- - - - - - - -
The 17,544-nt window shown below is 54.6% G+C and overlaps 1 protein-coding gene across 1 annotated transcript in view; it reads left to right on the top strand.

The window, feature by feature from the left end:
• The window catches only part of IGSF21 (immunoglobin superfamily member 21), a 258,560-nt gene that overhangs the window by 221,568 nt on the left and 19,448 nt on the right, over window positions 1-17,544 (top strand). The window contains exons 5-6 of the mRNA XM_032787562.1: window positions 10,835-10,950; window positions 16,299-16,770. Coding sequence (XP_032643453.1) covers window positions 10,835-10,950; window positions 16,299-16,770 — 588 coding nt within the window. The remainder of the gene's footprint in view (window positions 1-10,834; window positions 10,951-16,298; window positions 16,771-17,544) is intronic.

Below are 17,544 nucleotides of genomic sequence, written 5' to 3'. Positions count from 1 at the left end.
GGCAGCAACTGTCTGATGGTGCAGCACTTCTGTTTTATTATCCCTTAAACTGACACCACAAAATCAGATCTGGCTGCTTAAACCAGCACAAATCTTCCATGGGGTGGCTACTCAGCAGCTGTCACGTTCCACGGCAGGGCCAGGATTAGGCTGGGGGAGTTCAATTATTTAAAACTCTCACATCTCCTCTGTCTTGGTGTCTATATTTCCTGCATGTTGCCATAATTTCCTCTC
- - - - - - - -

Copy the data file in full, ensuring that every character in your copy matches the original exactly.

The 17,544-nt window shown below is 54.6% G+C and overlaps 1 protein-coding gene across 1 annotated transcript in view; it reads left to right on the top strand.

The window, feature by feature from the left end:
• The window catches only part of IGSF21 (immunoglobin superfamily member 21), a 258,560-nt gene that overhangs the window by 221,568 nt on the left and 19,448 nt on the right, over window positions 1-17,544 (top strand). The window contains exons 5-6 of the mRNA XM_032787562.1: window positions 10,835-10,950; window positions 16,299-16,770. Coding sequence (XP_032643453.1) covers window positions 10,835-10,950; window positions 16,299-16,770 — 588 coding nt within the window. The remainder of the gene's footprint in view (window positions 1-10,834; window positions 10,951-16,298; window positions 16,771-17,544) is intronic.

Below are 17,544 nucleotides of genomic sequence, written 5' to 3'. Positions count from 1 at the left end.
GGCAGCAACTGTCTGATGGTGCAGCACTTCTGTTTTATTATCCCTTAAACTGACACCACAAAATCAGATCTGGCTGCTTAAACCAGCACAAATCTTCCATGGGGTGGCTACTCAGCAGCTGTCACGTTCCACGGCAGGGCCAGGATTAGGCTGGGGGAGTTCAATTATTTAAAACTCTCACATCTCCTCTGTCTTGGTGTCTATATTTCCTGCATGTTGCCATAATTTCCTCTC